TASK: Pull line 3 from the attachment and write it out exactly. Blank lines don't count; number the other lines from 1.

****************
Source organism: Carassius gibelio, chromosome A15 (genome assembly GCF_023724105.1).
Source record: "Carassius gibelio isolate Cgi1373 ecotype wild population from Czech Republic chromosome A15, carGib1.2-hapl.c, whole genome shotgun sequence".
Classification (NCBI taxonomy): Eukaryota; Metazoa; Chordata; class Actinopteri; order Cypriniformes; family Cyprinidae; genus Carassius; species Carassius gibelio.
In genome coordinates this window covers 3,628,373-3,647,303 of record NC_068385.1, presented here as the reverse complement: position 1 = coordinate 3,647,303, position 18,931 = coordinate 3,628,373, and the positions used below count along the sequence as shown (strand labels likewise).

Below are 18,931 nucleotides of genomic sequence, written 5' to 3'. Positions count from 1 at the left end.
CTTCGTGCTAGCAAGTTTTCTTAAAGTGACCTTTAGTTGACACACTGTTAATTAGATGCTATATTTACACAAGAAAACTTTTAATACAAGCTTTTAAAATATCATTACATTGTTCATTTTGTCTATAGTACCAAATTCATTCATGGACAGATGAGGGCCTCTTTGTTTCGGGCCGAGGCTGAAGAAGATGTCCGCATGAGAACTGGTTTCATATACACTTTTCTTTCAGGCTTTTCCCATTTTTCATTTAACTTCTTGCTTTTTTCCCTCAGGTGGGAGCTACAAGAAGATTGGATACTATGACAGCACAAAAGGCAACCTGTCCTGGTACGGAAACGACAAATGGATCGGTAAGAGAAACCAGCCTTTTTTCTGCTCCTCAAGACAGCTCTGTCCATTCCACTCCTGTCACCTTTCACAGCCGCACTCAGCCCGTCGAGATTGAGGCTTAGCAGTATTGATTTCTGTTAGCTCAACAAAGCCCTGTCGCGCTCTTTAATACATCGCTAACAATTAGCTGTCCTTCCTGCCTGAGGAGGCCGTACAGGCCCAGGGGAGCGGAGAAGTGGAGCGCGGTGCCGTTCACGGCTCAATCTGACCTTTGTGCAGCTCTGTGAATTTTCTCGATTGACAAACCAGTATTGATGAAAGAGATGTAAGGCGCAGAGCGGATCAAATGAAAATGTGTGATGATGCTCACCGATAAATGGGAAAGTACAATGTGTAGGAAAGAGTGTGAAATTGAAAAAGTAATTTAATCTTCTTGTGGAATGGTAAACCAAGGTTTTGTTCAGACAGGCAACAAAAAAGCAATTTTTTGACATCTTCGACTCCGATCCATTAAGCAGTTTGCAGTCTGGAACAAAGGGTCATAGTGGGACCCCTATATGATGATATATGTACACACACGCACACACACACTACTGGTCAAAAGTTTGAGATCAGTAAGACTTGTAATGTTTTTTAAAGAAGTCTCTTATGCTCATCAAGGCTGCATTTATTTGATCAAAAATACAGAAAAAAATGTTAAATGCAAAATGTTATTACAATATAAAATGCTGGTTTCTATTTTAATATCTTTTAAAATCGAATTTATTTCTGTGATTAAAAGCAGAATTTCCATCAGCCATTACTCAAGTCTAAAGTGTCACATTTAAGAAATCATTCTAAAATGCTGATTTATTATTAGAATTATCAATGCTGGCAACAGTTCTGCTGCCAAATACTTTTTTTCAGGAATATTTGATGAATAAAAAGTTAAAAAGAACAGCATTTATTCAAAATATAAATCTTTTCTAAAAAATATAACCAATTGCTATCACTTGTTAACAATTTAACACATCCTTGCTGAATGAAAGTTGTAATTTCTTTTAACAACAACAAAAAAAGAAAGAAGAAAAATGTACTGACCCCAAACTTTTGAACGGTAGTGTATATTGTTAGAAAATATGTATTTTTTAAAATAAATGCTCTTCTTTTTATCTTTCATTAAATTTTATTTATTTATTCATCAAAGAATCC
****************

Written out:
Classification (NCBI taxonomy): Eukaryota; Metazoa; Chordata; class Actinopteri; order Cypriniformes; family Cyprinidae; genus Carassius; species Carassius gibelio.